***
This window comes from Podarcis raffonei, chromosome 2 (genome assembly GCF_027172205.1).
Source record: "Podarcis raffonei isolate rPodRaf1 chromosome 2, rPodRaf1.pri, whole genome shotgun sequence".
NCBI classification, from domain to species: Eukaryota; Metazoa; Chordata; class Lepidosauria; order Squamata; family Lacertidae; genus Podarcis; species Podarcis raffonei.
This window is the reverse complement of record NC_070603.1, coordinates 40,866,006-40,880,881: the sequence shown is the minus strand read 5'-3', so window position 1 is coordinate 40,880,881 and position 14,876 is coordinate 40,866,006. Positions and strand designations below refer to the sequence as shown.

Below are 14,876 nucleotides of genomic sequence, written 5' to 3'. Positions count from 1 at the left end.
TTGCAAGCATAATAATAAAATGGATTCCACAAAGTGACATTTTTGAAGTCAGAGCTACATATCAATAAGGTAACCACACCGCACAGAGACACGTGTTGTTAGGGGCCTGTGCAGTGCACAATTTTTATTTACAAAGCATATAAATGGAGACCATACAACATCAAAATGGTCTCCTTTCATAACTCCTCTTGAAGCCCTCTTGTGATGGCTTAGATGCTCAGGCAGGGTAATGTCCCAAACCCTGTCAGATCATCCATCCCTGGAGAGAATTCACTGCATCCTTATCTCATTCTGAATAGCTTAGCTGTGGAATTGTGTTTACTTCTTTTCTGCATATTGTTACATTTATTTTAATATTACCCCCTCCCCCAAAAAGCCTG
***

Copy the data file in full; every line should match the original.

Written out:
This window comes from Podarcis raffonei, chromosome 2 (genome assembly GCF_027172205.1).
Source record: "Podarcis raffonei isolate rPodRaf1 chromosome 2, rPodRaf1.pri, whole genome shotgun sequence".
NCBI classification, from domain to species: Eukaryota; Metazoa; Chordata; class Lepidosauria; order Squamata; family Lacertidae; genus Podarcis; species Podarcis raffonei.
This window is the reverse complement of record NC_070603.1, coordinates 40,866,006-40,880,881: the sequence shown is the minus strand read 5'-3', so window position 1 is coordinate 40,880,881 and position 14,876 is coordinate 40,866,006. Positions and strand designations below refer to the sequence as shown.

Below are 14,876 nucleotides of genomic sequence, written 5' to 3'. Positions count from 1 at the left end.
TTGCAAGCATAATAATAAAATGGATTCCACAAAGTGACATTTTTGAAGTCAGAGCTACATATCAATAAGGTAACCACACCGCACAGAGACACGTGTTGTTAGGGGCCTGTGCAGTGCACAATTTTTATTTACAAAGCATATAAATGGAGACCATACAACATCAAAATGGTCTCCTTTCATAACTCCTCTTGAAGCCCTCTTGTGATGGCTTAGATGCTCAGGCAGGGTAATGTCCCAAACCCTGTCAGATCATCCATCCCTGGAGAGAATTCACTGCATCCTTATCTCATTCTGAATAGCTTAGCTGTGGAATTGTGTTTACTTCTTTTCTGCATATTGTTACATTTATTTTAATATTACCCCCTCCCCCAAAAAGCCTG